We investigated the contributing roles of resilience, trauma exposure and stressful life events together when predicting trauma symptom severity, while controlling for access to basic living expenses. It is noteworthy that all three factors, in addition to access to basic living expenses, all uniquely predicted trauma symptom severity, accounting for 60 per cent of the variance in trauma symptom severity. Within the context of supporting Aboriginal and Torres Strait Islander help-seeking clients with histories of trauma, the finding highlights the need for services to take an interdisciplinary approach that includes social work, case management and other relevant services that can help clients to address these three areas of wellbeing. That is, support clients to establish a level of financial security, mitigate the impacts of stressful life events (including exposure to interpersonal trauma, such as experiences of racism, family and community violence), and strengthen access to personal, relationship, community and cultural resources (i.e., resilience).

Several important limitations with regards to the findings need to be noted. First, the study was cross-sectional and therefore unable to determine individual post trauma trajectories and causal directions. Hence, participants reporting low trauma symptoms and high strengths could have experienced resistance (e.g., no trauma impact), resilience (e.g., early trauma impact followed by a fast return to baseline functioning) or recovery (e.g., slow return to baseline functioning) post trauma pathways. The study design also means it is not possible to determine whether the strengths outlined in the ARRQ played an antecedent role in contributing to post-trauma outcomes. It is possible that participants reporting high levels of posttraumatic stress symptom severity may currently view themselves in a more negative light and underestimate their current strengths, and/or that over time, the impact of posttraumatic stress has contributed to depleting these strength-related psychosocial and cultural resources. Another limitation of the study is that it is not clear how generalisable the findings are to other Aboriginal and Torres Strait Islander population groups. The study is limited on two fronts with regards to this issue. First, the clients recruited were a non-probability sample and not representative of the whole counselling service clinical population. For safety and ethical reasons the inclusion criteria for participation precluded those clients that were either currently suffering acute distress, or experiencing long-term severe mental health problems such that the interview could potentially exacerbate any current conditions. In addition to not being a non-probability sample, the participants from the study cannot be viewed as a ‘clinical population’ in that a proportion of participants were also former counselling clients that now used the service on an as needs basis, while others were users of the broader health service or family members of participants. The service site for this research was small, and this level of flexibility for participation was required in order to make the study feasible. Second, and more broadly, due to the paucity of current research in this area, it is difficult to compare these findings with other Aboriginal and Torres Strait Islander communities and cultural groups. The findings may have differed significantly had the research been conducted in more remote or rural Aboriginal and Torres Strait Islander communities.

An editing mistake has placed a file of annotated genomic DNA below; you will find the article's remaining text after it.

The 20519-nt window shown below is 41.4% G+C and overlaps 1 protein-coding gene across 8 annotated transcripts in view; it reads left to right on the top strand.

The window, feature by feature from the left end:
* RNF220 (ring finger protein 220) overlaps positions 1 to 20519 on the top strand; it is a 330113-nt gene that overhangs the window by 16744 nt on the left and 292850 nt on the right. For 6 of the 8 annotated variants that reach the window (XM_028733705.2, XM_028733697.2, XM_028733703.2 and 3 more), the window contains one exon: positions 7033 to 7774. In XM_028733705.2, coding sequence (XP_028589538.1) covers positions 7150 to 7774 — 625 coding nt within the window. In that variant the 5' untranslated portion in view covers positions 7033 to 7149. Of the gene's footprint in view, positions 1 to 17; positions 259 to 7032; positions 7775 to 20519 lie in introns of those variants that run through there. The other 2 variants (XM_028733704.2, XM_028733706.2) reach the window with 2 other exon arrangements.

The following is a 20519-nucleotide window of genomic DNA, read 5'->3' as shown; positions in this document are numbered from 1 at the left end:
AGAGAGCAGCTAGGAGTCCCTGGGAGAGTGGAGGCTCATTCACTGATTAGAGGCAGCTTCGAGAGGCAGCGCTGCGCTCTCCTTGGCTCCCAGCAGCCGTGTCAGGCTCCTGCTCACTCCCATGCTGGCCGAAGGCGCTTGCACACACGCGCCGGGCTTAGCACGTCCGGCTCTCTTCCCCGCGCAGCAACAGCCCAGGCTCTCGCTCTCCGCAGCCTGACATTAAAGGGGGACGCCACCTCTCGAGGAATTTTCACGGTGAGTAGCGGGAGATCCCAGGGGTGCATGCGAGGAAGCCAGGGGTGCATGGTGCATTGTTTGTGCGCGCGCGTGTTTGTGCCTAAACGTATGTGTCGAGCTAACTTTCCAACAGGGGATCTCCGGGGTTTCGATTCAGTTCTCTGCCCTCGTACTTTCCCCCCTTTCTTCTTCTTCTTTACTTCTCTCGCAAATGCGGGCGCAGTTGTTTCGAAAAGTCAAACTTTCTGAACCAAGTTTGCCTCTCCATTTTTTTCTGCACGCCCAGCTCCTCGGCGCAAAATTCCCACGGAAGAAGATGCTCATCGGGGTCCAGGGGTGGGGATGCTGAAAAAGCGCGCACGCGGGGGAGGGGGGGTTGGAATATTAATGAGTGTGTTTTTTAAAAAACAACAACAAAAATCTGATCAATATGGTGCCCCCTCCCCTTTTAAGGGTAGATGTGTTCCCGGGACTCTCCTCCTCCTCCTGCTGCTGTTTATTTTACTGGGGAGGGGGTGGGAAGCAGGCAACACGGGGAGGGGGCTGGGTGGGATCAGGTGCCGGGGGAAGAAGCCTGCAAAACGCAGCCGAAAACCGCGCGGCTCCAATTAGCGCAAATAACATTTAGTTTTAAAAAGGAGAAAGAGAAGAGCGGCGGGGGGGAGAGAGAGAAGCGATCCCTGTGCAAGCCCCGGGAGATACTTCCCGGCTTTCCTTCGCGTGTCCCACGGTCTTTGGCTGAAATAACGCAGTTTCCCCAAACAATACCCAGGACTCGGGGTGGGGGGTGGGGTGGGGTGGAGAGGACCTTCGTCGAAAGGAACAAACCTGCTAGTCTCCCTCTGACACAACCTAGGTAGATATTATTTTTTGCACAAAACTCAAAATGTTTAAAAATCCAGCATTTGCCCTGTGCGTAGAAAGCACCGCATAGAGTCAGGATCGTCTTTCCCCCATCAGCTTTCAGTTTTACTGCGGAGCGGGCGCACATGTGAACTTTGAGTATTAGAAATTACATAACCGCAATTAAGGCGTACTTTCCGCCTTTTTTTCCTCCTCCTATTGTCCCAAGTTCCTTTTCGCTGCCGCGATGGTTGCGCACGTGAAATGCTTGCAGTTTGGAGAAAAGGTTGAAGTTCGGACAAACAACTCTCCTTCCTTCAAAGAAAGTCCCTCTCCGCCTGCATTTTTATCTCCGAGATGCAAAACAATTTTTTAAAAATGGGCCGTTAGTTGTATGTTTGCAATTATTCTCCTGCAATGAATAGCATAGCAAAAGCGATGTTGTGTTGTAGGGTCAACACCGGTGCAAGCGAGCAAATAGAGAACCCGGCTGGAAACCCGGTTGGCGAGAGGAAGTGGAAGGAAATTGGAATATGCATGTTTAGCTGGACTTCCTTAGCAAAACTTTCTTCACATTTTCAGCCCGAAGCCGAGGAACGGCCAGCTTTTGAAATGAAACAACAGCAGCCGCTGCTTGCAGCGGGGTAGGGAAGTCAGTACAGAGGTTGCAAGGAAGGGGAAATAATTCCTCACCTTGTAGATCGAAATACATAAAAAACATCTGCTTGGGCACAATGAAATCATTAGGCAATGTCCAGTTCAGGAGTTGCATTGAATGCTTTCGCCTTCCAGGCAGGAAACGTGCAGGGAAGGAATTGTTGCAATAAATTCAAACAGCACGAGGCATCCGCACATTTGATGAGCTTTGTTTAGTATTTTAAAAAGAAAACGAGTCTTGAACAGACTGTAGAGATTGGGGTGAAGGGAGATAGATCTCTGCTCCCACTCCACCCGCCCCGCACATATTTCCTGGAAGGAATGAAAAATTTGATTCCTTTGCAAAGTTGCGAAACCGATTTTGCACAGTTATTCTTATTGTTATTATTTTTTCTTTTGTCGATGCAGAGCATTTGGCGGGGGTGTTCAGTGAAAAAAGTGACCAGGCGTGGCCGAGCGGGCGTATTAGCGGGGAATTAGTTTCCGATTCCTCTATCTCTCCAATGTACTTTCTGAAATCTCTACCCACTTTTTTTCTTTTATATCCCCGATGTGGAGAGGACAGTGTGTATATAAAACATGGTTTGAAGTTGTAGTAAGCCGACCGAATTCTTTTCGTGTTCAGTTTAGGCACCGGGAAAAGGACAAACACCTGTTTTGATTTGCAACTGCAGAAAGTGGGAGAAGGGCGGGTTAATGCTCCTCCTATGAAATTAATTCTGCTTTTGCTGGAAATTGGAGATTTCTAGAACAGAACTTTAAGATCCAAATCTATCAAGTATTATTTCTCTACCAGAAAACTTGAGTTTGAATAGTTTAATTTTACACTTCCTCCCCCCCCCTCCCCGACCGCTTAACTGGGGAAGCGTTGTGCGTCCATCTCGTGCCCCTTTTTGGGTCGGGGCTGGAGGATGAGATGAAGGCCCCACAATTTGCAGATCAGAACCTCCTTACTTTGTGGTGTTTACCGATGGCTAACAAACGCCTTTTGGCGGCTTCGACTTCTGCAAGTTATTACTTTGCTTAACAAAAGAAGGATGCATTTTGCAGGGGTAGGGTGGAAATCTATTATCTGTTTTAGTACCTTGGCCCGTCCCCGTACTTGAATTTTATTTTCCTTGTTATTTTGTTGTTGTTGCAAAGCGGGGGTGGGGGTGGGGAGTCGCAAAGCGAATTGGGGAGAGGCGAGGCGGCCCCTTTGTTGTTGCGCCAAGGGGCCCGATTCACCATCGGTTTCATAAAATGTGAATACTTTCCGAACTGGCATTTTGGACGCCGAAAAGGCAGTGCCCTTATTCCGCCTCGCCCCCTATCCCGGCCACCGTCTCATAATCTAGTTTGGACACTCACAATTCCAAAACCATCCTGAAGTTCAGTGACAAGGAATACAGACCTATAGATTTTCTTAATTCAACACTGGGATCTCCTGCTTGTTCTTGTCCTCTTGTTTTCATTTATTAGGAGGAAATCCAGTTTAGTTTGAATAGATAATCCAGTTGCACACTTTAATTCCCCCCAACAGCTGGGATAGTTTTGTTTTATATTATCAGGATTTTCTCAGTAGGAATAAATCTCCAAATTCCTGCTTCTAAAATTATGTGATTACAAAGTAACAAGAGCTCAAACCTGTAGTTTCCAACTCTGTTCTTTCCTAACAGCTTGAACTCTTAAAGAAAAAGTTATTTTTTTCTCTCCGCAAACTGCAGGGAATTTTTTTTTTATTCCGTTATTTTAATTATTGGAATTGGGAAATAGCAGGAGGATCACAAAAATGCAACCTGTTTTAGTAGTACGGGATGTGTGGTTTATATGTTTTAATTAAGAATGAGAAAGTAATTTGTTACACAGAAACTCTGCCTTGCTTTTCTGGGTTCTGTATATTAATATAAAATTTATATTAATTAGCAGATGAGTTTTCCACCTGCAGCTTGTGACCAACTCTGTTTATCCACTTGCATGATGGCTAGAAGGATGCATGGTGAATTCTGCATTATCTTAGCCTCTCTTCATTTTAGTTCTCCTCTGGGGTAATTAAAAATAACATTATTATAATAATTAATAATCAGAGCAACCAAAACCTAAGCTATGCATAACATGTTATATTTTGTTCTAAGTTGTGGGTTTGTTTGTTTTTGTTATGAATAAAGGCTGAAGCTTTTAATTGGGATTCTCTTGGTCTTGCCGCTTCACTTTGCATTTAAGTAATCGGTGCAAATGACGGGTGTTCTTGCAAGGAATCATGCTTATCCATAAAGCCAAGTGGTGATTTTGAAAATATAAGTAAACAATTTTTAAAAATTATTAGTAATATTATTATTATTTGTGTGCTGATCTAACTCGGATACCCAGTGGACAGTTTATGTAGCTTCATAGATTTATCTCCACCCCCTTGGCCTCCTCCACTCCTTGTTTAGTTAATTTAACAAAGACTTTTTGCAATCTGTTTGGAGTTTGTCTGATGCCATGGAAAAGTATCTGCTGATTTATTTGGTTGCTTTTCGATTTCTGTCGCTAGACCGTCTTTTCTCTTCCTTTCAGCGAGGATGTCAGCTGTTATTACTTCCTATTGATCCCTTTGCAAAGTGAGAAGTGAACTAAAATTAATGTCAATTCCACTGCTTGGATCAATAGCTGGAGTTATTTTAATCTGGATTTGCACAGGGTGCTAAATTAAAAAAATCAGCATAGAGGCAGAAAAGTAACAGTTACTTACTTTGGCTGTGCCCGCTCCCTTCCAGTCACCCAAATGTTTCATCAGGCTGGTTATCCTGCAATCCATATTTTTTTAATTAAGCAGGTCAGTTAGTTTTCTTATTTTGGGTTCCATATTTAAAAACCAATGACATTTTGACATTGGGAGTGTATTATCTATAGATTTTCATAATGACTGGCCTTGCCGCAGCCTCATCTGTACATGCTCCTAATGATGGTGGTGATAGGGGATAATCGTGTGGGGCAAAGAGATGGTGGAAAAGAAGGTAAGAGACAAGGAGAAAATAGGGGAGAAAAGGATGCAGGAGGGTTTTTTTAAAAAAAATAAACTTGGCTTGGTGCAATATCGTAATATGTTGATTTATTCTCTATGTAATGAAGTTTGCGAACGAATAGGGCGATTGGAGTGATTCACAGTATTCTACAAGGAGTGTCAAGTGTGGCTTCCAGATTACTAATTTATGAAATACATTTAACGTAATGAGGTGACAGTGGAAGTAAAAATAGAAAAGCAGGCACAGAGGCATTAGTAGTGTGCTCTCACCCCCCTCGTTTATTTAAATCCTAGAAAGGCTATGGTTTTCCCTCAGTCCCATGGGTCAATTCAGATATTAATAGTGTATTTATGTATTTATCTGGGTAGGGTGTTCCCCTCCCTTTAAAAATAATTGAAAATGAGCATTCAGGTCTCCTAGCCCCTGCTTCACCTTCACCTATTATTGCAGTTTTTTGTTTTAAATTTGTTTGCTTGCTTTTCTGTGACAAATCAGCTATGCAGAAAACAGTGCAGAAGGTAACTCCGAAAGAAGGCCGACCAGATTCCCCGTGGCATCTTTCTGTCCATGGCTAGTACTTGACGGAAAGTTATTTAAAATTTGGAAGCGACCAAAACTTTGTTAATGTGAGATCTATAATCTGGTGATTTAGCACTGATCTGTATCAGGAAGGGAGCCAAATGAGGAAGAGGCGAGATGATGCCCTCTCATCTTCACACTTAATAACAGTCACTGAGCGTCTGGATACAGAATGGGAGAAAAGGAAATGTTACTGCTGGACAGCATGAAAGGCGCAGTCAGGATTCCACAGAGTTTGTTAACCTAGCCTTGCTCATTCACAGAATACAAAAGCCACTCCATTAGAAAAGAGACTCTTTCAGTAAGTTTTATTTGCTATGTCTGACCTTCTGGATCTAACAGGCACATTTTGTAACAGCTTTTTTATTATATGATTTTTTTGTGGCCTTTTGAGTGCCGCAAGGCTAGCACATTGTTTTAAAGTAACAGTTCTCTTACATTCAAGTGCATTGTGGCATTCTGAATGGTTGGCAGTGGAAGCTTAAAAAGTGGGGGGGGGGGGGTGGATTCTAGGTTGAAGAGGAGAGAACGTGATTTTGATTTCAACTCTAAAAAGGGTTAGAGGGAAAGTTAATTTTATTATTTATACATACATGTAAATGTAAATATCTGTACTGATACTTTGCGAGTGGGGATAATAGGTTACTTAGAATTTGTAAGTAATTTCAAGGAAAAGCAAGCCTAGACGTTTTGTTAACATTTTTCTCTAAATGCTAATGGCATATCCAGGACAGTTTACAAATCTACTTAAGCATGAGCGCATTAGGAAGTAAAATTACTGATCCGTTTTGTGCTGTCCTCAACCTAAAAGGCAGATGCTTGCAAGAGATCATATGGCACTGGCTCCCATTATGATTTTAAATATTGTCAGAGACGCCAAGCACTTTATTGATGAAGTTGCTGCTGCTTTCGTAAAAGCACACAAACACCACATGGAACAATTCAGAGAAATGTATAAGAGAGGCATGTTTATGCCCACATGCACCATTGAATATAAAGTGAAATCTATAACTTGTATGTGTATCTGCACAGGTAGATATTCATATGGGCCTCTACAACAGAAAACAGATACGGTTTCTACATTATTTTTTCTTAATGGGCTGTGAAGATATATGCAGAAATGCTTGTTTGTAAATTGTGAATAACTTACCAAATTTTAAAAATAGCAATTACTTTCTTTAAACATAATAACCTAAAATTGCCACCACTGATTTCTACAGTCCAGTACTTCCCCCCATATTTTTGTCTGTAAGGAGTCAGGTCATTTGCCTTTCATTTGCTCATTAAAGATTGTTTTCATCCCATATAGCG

Finally, a limitation of this study lies in our use of a PTSD symptom structure that is now outdated and has since undergone multiple revisions. The Australian Aboriginal Version of the Harvard Trauma Questionnaire [19] is the only current culturally adapted PTSD measure available, and it was developed using PTSD symptom criteria from the Diagnostic and Statistical Manual of Mental Disorders III-R [35]. Whilst efforts are underway to develop an Aboriginal and Torres Strait Islander designed PTSD measure that includes the most recent PTSD symptom clusters [20] these initiatives had not yet commenced at the time of this study and that research is still in progress. We also note that current evidence suggests the most recent PTSD factor structure may not represent the best symptom structure among non-Western populations [55].

These limitations notwithstanding, our findings demonstrated that a range of personal, relationship, community and cultural strengths were found to be associated with lower posttraumatic stress outcomes, and to have a greater protective effect at higher levels of trauma exposure. In addition, several historical and culturally salient factors were found to be predictors of trauma symptom severity. These findings add to the Aboriginal and Torres Strait Islander, and broader Indigenous trauma and recovery literature .